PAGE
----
Energy Alert: FERC Proposes New Transmission Policy Allowing Merchant Transmission Developers to Allocate up to 100% of New Transmission Capacity to an Affiliate


New Process

To protect against possible discrimination, FERC will require transmission developers to broadly solicit interest in their projects from potential customers and submit a report describing the processes used. FERC believes that the transparency resulting from these requirements, coupled with an opportunity for an aggrieved party to file a complaint under section 206 of the Federal Power Act, strikes an appropriate balance between needs of developers and customers.

Broad Application

FERC would also apply the same proposed policies to non-incumbent, participant funded cost-based, transmission projects because they also involve willing customers assuming development risk in return for defined capacity rights. Nevertheless, these projects would merit additional FERC review of the transmission rate. FERC is not proposing to change its current, case-by-case evaluation of requests for cost-based participant funded transmission projects by incumbent transmission providers; the reason is that incumbent transmission providers have existing tariff obligations requiring them to expand their transmission system.

Impact of Proposed Policy

The proposed policy represents an attempt by FERC to encourage the development of new transmission facilities. The policy is a recognition that transmission projects must be financeable, and FERC is simply proposing to provide the developers sufficient flexibility to select their customers and finance their projects. The policy would allow a developer to right-size its project, while at the same time protect against late-comers, who sit on the sidelines and then undermine the deal negotiated between the developer and the anchor customer. Chairman Wellinghoff stated that the new policy would further "fair and open access to transmission service for customers and competitive generators who seek opportunities to participate in wholesale electricity markets." In addition, the Chairman explained that the new policy strikes "the appropriate balance between the flexibility to negotiate rates, terms and amount of capacity potential customers want, which many developers told us they need to secure financing…"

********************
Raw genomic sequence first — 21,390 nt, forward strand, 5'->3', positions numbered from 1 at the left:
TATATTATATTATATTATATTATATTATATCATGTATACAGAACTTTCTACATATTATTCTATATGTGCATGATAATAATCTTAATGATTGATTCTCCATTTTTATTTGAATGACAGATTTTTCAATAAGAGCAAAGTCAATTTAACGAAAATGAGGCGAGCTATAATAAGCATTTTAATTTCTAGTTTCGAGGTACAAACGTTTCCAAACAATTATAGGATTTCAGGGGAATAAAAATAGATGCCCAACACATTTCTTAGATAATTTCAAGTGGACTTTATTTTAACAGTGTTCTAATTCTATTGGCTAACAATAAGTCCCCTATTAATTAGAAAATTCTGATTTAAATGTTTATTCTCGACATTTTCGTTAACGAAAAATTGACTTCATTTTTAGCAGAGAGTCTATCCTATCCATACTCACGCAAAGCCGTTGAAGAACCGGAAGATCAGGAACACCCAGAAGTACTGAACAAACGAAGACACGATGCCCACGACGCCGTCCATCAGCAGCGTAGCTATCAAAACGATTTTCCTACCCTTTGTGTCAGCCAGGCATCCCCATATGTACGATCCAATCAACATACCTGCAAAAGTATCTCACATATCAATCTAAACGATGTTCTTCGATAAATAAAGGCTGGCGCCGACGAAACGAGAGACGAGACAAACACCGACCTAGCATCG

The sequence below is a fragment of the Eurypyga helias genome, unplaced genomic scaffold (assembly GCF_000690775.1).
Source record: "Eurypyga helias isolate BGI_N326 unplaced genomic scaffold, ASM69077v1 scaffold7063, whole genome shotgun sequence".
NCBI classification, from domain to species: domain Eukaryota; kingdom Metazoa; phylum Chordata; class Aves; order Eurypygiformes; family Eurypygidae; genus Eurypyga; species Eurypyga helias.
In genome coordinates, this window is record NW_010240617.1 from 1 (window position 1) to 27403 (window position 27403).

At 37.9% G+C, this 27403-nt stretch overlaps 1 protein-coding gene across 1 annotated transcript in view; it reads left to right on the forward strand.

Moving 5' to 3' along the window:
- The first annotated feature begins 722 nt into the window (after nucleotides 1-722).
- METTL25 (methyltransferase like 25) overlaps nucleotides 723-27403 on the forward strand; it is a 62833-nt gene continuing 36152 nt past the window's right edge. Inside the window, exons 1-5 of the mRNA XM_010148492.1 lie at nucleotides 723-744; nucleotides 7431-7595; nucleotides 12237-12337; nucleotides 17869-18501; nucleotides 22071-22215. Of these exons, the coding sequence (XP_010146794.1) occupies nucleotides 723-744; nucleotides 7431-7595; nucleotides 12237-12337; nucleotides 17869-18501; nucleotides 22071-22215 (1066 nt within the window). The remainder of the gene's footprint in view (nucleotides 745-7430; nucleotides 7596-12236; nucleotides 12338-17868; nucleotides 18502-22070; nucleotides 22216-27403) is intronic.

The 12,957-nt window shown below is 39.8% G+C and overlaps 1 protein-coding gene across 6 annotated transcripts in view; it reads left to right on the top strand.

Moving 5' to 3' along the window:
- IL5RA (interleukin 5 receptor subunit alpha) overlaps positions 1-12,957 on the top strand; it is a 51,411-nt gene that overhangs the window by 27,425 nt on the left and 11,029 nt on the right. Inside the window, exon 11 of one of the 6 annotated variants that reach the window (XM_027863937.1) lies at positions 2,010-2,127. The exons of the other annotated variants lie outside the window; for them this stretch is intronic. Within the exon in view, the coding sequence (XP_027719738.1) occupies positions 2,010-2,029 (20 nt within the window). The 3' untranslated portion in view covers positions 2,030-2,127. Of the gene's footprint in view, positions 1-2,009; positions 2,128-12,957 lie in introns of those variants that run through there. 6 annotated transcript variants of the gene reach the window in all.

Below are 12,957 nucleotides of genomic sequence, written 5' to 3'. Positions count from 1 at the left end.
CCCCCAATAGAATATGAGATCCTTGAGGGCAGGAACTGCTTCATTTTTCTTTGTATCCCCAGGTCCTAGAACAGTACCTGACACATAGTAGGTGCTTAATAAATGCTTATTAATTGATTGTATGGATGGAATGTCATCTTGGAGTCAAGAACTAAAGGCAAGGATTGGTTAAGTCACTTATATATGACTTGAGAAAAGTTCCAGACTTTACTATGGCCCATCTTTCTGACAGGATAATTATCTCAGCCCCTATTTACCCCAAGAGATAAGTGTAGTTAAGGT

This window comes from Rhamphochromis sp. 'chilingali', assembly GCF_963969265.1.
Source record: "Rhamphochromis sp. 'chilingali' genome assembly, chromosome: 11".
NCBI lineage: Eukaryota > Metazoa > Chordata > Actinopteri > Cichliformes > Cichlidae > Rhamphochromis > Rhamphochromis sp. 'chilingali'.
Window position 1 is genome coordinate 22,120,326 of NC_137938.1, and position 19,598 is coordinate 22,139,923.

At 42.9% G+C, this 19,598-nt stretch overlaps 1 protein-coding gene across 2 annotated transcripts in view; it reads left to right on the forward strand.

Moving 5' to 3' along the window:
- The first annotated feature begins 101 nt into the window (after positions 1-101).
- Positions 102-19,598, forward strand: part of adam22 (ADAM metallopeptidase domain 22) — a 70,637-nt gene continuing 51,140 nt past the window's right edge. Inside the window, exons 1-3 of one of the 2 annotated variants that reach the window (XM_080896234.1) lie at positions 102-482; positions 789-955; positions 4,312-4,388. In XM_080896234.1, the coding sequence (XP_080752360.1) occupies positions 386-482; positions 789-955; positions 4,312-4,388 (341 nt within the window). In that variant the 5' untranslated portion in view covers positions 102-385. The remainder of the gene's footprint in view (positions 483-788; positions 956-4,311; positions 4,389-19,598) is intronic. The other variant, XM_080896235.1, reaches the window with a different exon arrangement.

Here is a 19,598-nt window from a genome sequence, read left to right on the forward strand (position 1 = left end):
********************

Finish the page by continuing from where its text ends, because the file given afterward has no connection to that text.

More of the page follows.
FERC Requests Comments

Rather than make the new policy effective immediately, FERC is instead taking a rather unusual step -- treating the proposed policy statement like a rulemaking and seeking comments. Companies wishing to comment on the new policy must do so within within 60 days of the proposal's publication in the Federal Register.


Written by:

Published In:

DISCLAIMER: Because of the generality of this update, the information provided herein may not be applicable in all situations and should not be acted upon without specific legal advice based on particular situations.

© Stinson Leonard Street | Attorney Advertising

Don't miss a thing! Build a custom news brief:

Read fresh new writing on compliance, cybersecurity, Dodd-Frank, whistleblowers, social media, hiring & firing, patent reform, the NLRB, Obamacare, the SEC…

…or whatever matters the most to you. Follow authors, firms, and topics on JD Supra.

Create your news brief now - it's free and easy »

All the intelligence you need, in one easy email:

Great! Your first step to building an email digest of JD Supra authors and topics. Log in with LinkedIn so we can start sending your digest...

Sign up for your custom alerts now, using LinkedIn ›

* With LinkedIn, you don't need to create a separate login to manage your free JD Supra account, and we can make suggestions based on your needs and interests. We will not post anything on LinkedIn in your name.